What happened after the Arab Spring?
Is the violence in Libya and the repression in Egypt all that can be hoped for?
The violence in Libya, which seemed to reach a new level this week, has some cynics talking about an "Arab Winter."
Middle East watchers, though, say it's still too soon to say what the long-term impact will be from the populist uprisings across the Arab world that began in Tunisia in late 2010.
Not all of the Arab Spring revolts overthrew despotic regimes, and those that did have yet to fully achieve what their activists wanted.
Here's a look at the six biggest uprisings and what's happened since those first months of democratic promise.
Our chief guide for this is Rami Khouri, who lives in Beirut where he directs the Issam Fares Institute for Public Policy and International Affairs at the American University of Beirut. He also writes columns for the Beirut Daily Star newspaper, and is a senior fellow at Harvard University's Belfer Centre for Science and International Affairs.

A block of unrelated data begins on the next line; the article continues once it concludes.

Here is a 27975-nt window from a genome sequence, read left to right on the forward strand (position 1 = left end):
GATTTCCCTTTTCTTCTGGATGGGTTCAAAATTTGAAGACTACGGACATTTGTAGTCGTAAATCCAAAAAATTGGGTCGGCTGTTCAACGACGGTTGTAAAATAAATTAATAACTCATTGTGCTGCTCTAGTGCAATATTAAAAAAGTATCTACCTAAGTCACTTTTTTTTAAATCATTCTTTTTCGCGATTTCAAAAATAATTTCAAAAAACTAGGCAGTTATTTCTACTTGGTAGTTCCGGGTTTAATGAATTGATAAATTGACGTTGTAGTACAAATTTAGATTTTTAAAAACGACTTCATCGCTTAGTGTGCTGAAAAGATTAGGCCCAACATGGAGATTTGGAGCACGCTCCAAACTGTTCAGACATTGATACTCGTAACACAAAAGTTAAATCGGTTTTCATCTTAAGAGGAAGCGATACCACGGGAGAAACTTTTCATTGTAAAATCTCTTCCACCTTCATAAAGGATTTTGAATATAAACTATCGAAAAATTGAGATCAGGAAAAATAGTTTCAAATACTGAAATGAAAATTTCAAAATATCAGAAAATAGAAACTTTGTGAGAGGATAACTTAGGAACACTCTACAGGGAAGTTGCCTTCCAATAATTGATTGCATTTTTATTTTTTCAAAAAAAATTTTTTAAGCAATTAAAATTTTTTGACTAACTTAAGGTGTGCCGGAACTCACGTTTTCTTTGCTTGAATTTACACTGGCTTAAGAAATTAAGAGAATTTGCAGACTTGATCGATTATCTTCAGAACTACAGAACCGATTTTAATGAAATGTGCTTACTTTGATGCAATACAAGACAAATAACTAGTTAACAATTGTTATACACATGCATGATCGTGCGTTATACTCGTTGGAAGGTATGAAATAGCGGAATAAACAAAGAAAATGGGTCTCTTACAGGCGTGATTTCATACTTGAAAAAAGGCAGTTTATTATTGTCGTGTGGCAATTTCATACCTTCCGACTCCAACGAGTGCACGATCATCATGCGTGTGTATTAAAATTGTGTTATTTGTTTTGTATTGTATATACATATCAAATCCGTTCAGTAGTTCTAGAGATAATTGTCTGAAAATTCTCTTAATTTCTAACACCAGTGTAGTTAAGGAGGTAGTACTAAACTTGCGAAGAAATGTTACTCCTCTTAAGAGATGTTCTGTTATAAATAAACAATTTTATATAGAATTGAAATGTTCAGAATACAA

Khouri, by the way, rejects the seasonal analogies. "They're not springs or winters," he says, but "a historical process that most Western democracies have gone through — most of them took a long time — and we're still in the early stages of it. It's very messy and it's often violent."
Dec. 18, 2010: uprising begins.
Jan. 14, 2011: Government of Zine El Abidine Ben Ali overthrown.
In the 2011 elections, the Ennahda Islamist party won the most seats but not a majority. Protests in 2013 forced the Ennahda coalition government to hand over power to independent technocrats, a new constitution was passed in January and new parliamentary and presidential elections have been set for Oct. 26 and Nov. 23.
Of the six countries, Tunisia has moved the furthest towards a peaceful transition to a constitutional democratic system, Khouri says. "They took practical steps that showed their commitment towards pluralism, because they saw the consequences of not doing that in a place like Syria or Egypt or Libya."
Adds Malise Ruthven, author of Encounters with Islam, "The Tunisian process has been impressive in its effort to be inclusive."